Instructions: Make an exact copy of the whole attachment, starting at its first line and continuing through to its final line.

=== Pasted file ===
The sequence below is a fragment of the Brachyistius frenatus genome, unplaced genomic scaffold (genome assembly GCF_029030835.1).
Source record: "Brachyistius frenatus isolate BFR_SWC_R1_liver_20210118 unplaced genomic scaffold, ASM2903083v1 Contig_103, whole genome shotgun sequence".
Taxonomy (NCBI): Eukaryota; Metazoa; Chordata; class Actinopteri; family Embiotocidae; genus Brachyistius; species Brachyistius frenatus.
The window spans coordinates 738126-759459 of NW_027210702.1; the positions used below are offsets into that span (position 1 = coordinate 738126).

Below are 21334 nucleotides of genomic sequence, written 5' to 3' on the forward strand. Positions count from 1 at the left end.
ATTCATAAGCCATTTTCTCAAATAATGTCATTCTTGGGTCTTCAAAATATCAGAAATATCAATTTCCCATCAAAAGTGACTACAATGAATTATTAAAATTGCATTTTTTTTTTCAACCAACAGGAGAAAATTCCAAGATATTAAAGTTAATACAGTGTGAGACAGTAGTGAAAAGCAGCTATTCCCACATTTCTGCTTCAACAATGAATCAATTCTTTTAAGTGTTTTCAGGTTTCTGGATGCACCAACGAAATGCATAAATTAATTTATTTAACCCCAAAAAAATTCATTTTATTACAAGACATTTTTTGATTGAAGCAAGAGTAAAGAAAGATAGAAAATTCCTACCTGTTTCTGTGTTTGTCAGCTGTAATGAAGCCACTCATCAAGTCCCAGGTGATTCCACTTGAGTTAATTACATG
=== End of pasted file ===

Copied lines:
The sequence below is a fragment of the Brachyistius frenatus genome, unplaced genomic scaffold (genome assembly GCF_029030835.1).
Source record: "Brachyistius frenatus isolate BFR_SWC_R1_liver_20210118 unplaced genomic scaffold, ASM2903083v1 Contig_103, whole genome shotgun sequence".
Taxonomy (NCBI): Eukaryota; Metazoa; Chordata; class Actinopteri; family Embiotocidae; genus Brachyistius; species Brachyistius frenatus.
The window spans coordinates 738126-759459 of NW_027210702.1; the positions used below are offsets into that span (position 1 = coordinate 738126).

Below are 21334 nucleotides of genomic sequence, written 5' to 3' on the forward strand. Positions count from 1 at the left end.
ATTCATAAGCCATTTTCTCAAATAATGTCATTCTTGGGTCTTCAAAATATCAGAAATATCAATTTCCCATCAAAAGTGACTACAATGAATTATTAAAATTGCATTTTTTTTTTCAACCAACAGGAGAAAATTCCAAGATATTAAAGTTAATACAGTGTGAGACAGTAGTGAAAAGCAGCTATTCCCACATTTCTGCTTCAACAATGAATCAATTCTTTTAAGTGTTTTCAGGTTTCTGGATGCACCAACGAAATGCATAAATTAATTTATTTAACCCCAAAAAAATTCATTTTATTACAAGACATTTTTTGATTGAAGCAAGAGTAAAGAAAGATAGAAAATTCCTACCTGTTTCTGTGTTTGTCAGCTGTAATGAAGCCACTCATCAAGTCCCAGGTGATTCCACTTGAGTTAATTACATG